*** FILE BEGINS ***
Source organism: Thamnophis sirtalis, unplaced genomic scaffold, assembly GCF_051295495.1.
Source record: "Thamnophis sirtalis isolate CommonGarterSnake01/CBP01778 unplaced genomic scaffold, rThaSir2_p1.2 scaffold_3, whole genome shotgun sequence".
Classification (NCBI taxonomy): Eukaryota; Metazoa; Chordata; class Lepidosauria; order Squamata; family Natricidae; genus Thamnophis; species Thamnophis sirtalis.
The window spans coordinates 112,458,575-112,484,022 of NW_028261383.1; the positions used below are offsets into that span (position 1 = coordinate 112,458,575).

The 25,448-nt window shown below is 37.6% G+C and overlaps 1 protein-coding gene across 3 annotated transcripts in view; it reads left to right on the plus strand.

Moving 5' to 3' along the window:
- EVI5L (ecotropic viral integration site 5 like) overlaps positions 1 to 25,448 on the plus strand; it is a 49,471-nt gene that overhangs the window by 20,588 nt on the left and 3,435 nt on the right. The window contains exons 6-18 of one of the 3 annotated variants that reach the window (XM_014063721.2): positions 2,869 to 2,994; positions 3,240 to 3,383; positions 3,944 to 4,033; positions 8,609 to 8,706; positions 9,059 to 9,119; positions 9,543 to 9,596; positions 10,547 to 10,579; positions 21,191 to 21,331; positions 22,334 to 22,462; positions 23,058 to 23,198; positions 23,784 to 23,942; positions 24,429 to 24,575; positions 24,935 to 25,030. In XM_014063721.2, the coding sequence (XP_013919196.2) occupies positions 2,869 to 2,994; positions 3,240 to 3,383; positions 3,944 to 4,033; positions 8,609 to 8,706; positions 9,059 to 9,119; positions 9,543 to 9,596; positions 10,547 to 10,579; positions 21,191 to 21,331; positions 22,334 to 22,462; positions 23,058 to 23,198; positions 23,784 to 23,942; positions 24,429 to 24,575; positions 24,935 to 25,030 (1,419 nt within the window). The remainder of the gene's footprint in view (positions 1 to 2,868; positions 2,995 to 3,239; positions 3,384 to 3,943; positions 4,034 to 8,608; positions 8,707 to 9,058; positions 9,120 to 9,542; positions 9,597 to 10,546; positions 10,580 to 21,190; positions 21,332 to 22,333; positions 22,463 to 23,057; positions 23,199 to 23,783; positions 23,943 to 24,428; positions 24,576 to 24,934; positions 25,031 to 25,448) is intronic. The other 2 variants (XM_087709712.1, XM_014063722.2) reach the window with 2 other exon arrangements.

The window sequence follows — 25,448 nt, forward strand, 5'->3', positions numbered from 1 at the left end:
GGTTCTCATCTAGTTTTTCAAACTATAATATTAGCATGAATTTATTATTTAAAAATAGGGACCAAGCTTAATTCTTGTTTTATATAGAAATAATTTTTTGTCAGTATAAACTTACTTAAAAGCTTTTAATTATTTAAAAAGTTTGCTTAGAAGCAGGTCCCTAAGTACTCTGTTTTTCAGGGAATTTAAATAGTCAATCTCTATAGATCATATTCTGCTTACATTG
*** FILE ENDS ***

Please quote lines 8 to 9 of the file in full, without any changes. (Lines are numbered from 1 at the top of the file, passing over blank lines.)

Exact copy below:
The window sequence follows — 25,448 nt, forward strand, 5'->3', positions numbered from 1 at the left end:
GGTTCTCATCTAGTTTTTCAAACTATAATATTAGCATGAATTTATTATTTAAAAATAGGGACCAAGCTTAATTCTTGTTTTATATAGAAATAATTTTTTGTCAGTATAAACTTACTTAAAAGCTTTTAATTATTTAAAAAGTTTGCTTAGAAGCAGGTCCCTAAGTACTCTGTTTTTCAGGGAATTTAAATAGTCAATCTCTATAGATCATATTCTGCTTACATTG